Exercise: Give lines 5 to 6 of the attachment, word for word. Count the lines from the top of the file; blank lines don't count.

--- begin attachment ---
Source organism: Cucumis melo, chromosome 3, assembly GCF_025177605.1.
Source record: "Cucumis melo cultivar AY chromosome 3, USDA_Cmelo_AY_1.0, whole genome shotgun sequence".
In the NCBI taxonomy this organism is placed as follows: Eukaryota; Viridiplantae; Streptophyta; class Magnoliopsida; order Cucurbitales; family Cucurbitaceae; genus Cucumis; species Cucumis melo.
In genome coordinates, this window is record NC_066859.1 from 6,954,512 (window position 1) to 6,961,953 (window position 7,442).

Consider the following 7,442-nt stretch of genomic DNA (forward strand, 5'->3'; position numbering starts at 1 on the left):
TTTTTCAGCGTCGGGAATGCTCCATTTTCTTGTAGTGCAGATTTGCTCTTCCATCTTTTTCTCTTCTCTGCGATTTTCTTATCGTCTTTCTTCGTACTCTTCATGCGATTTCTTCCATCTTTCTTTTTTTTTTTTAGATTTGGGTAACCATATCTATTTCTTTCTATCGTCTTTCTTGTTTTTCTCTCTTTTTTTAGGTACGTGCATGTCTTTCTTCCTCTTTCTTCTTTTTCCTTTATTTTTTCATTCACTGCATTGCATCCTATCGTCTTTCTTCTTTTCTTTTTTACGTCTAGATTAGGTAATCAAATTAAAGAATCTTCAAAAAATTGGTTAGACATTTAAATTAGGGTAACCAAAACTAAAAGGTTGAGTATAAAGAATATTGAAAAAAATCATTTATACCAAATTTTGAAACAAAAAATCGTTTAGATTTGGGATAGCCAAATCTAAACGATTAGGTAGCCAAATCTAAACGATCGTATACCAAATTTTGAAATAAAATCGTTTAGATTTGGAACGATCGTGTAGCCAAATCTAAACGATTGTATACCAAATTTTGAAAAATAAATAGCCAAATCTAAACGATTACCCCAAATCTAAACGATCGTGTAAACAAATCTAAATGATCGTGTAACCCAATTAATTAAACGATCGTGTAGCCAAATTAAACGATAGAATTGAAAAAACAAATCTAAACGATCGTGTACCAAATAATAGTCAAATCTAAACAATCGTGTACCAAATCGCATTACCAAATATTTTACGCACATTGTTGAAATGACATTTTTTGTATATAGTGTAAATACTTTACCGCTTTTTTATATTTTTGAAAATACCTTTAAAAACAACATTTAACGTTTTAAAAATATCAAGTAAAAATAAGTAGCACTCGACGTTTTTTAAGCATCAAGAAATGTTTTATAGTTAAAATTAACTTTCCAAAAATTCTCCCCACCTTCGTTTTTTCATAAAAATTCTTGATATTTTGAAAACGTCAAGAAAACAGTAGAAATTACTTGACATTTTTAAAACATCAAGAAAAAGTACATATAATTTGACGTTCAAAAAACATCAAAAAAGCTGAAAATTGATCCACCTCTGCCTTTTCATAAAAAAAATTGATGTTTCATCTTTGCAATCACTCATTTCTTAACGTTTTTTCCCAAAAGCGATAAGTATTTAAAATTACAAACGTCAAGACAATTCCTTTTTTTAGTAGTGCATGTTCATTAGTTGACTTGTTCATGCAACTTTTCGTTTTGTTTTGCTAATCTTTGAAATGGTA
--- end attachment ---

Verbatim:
Consider the following 7,442-nt stretch of genomic DNA (forward strand, 5'->3'; position numbering starts at 1 on the left):
TTTTTCAGCGTCGGGAATGCTCCATTTTCTTGTAGTGCAGATTTGCTCTTCCATCTTTTTCTCTTCTCTGCGATTTTCTTATCGTCTTTCTTCGTACTCTTCATGCGATTTCTTCCATCTTTCTTTTTTTTTTTTAGATTTGGGTAACCATATCTATTTCTTTCTATCGTCTTTCTTGTTTTTCTCTCTTTTTTTAGGTACGTGCATGTCTTTCTTCCTCTTTCTTCTTTTTCCTTTATTTTTTCATTCACTGCATTGCATCCTATCGTCTTTCTTCTTTTCTTTTTTACGTCTAGATTAGGTAATCAAATTAAAGAATCTTCAAAAAATTGGTTAGACATTTAAATTAGGGTAACCAAAACTAAAAGGTTGAGTATAAAGAATATTGAAAAAAATCATTTATACCAAATTTTGAAACAAAAAATCGTTTAGATTTGGGATAGCCAAATCTAAACGATTAGGTAGCCAAATCTAAACGATCGTATACCAAATTTTGAAATAAAATCGTTTAGATTTGGAACGATCGTGTAGCCAAATCTAAACGATTGTATACCAAATTTTGAAAAATAAATAGCCAAATCTAAACGATTACCCCAAATCTAAACGATCGTGTAAACAAATCTAAATGATCGTGTAACCCAATTAATTAAACGATCGTGTAGCCAAATTAAACGATAGAATTGAAAAAACAAATCTAAACGATCGTGTACCAAATAATAGTCAAATCTAAACAATCGTGTACCAAATCGCATTACCAAATATTTTACGCACATTGTTGAAATGACATTTTTTGTATATAGTGTAAATACTTTACCGCTTTTTTATATTTTTGAAAATACCTTTAAAAACAACATTTAACGTTTTAAAAATATCAAGTAAAAATAAGTAGCACTCGACGTTTTTTAAGCATCAAGAAATGTTTTATAGTTAAAATTAACTTTCCAAAAATTCTCCCCACCTTCGTTTTTTCATAAAAATTCTTGATATTTTGAAAACGTCAAGAAAACAGTAGAAATTACTTGACATTTTTAAAACATCAAGAAAAAGTACATATAATTTGACGTTCAAAAAACATCAAAAAAGCTGAAAATTGATCCACCTCTGCCTTTTCATAAAAAAAATTGATGTTTCATCTTTGCAATCACTCATTTCTTAACGTTTTTTCCCAAAAGCGATAAGTATTTAAAATTACAAACGTCAAGACAATTCCTTTTTTTAGTAGTGCATGTTCATTAGTTGACTTGTTCATGCAACTTTTCGTTTTGTTTTGCTAATCTTTGAAATGGTA